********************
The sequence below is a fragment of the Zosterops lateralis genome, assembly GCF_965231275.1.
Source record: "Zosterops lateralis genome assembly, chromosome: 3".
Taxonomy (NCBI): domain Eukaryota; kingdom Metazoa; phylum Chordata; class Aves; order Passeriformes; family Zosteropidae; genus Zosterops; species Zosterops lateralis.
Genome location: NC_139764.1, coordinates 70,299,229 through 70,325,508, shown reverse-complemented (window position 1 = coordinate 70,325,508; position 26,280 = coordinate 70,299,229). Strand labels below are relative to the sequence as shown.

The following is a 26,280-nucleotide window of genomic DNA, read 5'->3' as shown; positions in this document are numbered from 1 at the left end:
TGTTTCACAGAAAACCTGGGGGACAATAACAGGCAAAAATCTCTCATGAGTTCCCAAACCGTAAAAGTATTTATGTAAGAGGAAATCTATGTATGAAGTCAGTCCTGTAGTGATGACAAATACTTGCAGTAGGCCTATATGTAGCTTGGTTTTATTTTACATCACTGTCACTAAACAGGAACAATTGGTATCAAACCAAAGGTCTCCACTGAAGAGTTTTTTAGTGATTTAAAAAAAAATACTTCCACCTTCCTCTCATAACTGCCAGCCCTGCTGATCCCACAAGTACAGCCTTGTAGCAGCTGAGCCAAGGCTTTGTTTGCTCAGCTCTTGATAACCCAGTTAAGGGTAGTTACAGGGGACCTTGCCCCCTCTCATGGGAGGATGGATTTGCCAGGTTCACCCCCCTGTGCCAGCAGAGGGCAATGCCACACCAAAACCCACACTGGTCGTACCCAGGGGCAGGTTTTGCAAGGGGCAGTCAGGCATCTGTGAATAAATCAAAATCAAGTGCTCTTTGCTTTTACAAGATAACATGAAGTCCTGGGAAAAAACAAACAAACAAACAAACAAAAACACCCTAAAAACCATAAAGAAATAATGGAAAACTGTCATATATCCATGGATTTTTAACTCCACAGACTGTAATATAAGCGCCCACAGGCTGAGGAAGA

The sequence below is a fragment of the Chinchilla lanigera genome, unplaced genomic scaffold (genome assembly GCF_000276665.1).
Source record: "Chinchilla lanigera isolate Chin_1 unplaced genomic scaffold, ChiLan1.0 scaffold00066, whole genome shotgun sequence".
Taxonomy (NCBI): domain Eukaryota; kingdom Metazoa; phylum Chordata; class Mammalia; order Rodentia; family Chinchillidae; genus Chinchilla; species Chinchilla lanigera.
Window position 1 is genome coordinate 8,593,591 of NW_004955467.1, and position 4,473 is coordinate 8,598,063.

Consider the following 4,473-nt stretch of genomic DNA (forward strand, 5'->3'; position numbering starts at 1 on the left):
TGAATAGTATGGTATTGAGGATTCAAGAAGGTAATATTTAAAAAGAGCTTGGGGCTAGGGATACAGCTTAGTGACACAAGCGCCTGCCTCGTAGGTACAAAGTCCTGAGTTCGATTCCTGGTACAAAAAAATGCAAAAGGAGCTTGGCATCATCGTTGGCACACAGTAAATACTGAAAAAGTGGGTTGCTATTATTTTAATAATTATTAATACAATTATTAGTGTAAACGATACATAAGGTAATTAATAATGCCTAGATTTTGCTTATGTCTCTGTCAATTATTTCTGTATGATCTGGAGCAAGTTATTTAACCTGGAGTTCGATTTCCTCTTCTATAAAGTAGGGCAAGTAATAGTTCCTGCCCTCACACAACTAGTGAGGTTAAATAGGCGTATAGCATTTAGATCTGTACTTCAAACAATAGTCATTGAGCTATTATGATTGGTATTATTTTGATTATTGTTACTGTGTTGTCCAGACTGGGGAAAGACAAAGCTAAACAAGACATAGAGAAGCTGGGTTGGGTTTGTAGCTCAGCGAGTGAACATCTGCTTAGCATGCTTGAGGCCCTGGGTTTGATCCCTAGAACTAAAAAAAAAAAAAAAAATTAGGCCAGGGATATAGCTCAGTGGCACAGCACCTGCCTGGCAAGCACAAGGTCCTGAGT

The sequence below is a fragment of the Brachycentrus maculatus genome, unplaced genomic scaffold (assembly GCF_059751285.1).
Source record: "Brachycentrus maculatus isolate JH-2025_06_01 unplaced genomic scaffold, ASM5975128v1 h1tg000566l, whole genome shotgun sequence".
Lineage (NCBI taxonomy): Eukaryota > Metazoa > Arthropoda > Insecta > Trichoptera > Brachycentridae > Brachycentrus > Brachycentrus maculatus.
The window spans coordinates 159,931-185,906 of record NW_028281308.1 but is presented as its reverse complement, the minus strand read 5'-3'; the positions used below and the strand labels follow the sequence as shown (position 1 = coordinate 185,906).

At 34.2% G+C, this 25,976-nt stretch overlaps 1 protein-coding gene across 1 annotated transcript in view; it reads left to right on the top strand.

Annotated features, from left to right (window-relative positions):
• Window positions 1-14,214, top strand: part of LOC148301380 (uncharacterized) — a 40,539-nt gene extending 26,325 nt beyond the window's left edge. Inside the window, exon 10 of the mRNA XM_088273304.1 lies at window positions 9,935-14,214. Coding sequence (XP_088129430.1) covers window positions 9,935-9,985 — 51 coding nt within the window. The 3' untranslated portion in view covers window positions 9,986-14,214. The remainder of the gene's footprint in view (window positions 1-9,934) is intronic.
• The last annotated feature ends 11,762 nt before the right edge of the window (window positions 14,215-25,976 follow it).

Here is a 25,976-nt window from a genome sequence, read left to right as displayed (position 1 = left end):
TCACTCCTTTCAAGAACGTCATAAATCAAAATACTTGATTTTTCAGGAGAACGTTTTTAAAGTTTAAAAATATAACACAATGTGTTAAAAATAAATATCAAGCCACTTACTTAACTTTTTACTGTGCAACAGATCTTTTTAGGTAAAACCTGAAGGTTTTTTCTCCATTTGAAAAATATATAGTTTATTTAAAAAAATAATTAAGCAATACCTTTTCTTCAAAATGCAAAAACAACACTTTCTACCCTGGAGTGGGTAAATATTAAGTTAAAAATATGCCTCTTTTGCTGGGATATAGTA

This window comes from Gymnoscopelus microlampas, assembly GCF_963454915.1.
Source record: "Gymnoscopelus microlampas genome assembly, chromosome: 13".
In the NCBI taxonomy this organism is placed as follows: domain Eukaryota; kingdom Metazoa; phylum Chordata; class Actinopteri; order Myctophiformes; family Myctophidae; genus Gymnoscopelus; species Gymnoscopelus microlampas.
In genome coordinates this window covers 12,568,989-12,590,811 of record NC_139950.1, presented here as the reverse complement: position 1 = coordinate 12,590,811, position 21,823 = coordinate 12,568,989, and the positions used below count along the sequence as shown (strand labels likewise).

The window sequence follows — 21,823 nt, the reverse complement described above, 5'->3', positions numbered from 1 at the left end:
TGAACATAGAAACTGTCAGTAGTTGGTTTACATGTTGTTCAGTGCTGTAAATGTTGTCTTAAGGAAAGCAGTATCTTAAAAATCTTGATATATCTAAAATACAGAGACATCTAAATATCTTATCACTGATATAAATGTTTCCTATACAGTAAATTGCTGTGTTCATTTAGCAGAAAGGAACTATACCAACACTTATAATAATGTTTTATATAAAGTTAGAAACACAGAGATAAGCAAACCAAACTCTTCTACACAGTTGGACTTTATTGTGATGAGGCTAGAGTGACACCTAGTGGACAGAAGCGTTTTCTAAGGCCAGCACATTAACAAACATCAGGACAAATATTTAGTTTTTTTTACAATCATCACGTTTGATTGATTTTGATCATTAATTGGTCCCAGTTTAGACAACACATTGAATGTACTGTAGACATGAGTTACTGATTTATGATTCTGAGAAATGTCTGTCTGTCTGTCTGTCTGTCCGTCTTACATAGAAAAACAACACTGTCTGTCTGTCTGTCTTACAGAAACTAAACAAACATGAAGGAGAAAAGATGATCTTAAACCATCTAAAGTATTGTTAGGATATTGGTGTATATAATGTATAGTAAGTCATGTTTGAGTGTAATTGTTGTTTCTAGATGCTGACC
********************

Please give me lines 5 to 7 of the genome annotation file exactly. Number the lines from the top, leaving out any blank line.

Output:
The following is a 26,280-nucleotide window of genomic DNA, read 5'->3' as shown; positions in this document are numbered from 1 at the left end:
TGTTTCACAGAAAACCTGGGGGACAATAACAGGCAAAAATCTCTCATGAGTTCCCAAACCGTAAAAGTATTTATGTAAGAGGAAATCTATGTATGAAGTCAGTCCTGTAGTGATGACAAATACTTGCAGTAGGCCTATATGTAGCTTGGTTTTATTTTACATCACTGTCACTAAACAGGAACAATTGGTATCAAACCAAAGGTCTCCACTGAAGAGTTTTTTAGTGATTTAAAAAAAAATACTTCCACCTTCCTCTCATAACTGCCAGCCCTGCTGATCCCACAAGTACAGCCTTGTAGCAGCTGAGCCAAGGCTTTGTTTGCTCAGCTCTTGATAACCCAGTTAAGGGTAGTTACAGGGGACCTTGCCCCCTCTCATGGGAGGATGGATTTGCCAGGTTCACCCCCCTGTGCCAGCAGAGGGCAATGCCACACCAAAACCCACACTGGTCGTACCCAGGGGCAGGTTTTGCAAGGGGCAGTCAGGCATCTGTGAATAAATCAAAATCAAGTGCTCTTTGCTTTTACAAGATAACATGAAGTCCTGGGAAAAAACAAACAAACAAACAAACAAAAACACCCTAAAAACCATAAAGAAATAATGGAAAACTGTCATATATCCATGGATTTTTAACTCCACAGACTGTAATATAAGCGCCCACAGGCTGAGGAAGA

The sequence below is a fragment of the Chinchilla lanigera genome, unplaced genomic scaffold (genome assembly GCF_000276665.1).